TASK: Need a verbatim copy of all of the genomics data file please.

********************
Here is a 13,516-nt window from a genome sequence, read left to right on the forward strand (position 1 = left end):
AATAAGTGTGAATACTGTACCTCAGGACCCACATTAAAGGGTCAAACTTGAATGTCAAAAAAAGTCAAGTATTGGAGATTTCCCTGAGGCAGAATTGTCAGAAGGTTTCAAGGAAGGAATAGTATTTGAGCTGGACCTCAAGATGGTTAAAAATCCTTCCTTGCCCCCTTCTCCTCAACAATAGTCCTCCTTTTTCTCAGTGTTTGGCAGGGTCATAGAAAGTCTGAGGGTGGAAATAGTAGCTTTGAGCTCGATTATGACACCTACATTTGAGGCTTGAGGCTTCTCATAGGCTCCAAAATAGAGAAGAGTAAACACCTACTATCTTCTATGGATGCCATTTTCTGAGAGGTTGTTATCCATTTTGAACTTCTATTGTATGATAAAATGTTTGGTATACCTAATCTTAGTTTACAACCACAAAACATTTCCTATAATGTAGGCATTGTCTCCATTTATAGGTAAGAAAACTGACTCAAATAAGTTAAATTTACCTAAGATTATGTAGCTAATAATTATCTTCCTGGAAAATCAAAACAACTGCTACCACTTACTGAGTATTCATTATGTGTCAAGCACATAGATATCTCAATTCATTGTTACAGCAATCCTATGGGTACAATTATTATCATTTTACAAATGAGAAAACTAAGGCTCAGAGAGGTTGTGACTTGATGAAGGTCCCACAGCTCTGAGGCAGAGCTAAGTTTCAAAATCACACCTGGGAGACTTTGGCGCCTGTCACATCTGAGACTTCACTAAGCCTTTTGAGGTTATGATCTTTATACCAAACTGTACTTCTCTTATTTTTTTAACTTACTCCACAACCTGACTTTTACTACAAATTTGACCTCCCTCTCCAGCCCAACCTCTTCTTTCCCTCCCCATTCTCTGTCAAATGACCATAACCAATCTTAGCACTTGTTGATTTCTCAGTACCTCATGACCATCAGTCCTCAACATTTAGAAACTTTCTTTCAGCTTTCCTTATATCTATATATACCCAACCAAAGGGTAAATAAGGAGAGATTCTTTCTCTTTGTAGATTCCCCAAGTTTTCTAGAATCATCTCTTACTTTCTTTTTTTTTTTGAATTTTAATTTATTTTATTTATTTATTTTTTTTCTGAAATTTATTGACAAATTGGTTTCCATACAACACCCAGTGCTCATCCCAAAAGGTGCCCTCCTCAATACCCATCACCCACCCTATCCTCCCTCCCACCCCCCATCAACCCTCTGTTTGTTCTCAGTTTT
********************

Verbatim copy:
Here is a 13,516-nt window from a genome sequence, read left to right on the forward strand (position 1 = left end):
AATAAGTGTGAATACTGTACCTCAGGACCCACATTAAAGGGTCAAACTTGAATGTCAAAAAAAGTCAAGTATTGGAGATTTCCCTGAGGCAGAATTGTCAGAAGGTTTCAAGGAAGGAATAGTATTTGAGCTGGACCTCAAGATGGTTAAAAATCCTTCCTTGCCCCCTTCTCCTCAACAATAGTCCTCCTTTTTCTCAGTGTTTGGCAGGGTCATAGAAAGTCTGAGGGTGGAAATAGTAGCTTTGAGCTCGATTATGACACCTACATTTGAGGCTTGAGGCTTCTCATAGGCTCCAAAATAGAGAAGAGTAAACACCTACTATCTTCTATGGATGCCATTTTCTGAGAGGTTGTTATCCATTTTGAACTTCTATTGTATGATAAAATGTTTGGTATACCTAATCTTAGTTTACAACCACAAAACATTTCCTATAATGTAGGCATTGTCTCCATTTATAGGTAAGAAAACTGACTCAAATAAGTTAAATTTACCTAAGATTATGTAGCTAATAATTATCTTCCTGGAAAATCAAAACAACTGCTACCACTTACTGAGTATTCATTATGTGTCAAGCACATAGATATCTCAATTCATTGTTACAGCAATCCTATGGGTACAATTATTATCATTTTACAAATGAGAAAACTAAGGCTCAGAGAGGTTGTGACTTGATGAAGGTCCCACAGCTCTGAGGCAGAGCTAAGTTTCAAAATCACACCTGGGAGACTTTGGCGCCTGTCACATCTGAGACTTCACTAAGCCTTTTGAGGTTATGATCTTTATACCAAACTGTACTTCTCTTATTTTTTTAACTTACTCCACAACCTGACTTTTACTACAAATTTGACCTCCCTCTCCAGCCCAACCTCTTCTTTCCCTCCCCATTCTCTGTCAAATGACCATAACCAATCTTAGCACTTGTTGATTTCTCAGTACCTCATGACCATCAGTCCTCAACATTTAGAAACTTTCTTTCAGCTTTCCTTATATCTATATATACCCAACCAAAGGGTAAATAAGGAGAGATTCTTTCTCTTTGTAGATTCCCCAAGTTTTCTAGAATCATCTCTTACTTTCTTTTTTTTTTTGAATTTTAATTTATTTTATTTATTTATTTTTTTTCTGAAATTTATTGACAAATTGGTTTCCATACAACACCCAGTGCTCATCCCAAAAGGTGCCCTCCTCAATACCCATCACCCACCCTATCCTCCCTCCCACCCCCCATCAACCCTCTGTTTGTTCTCAGTTTT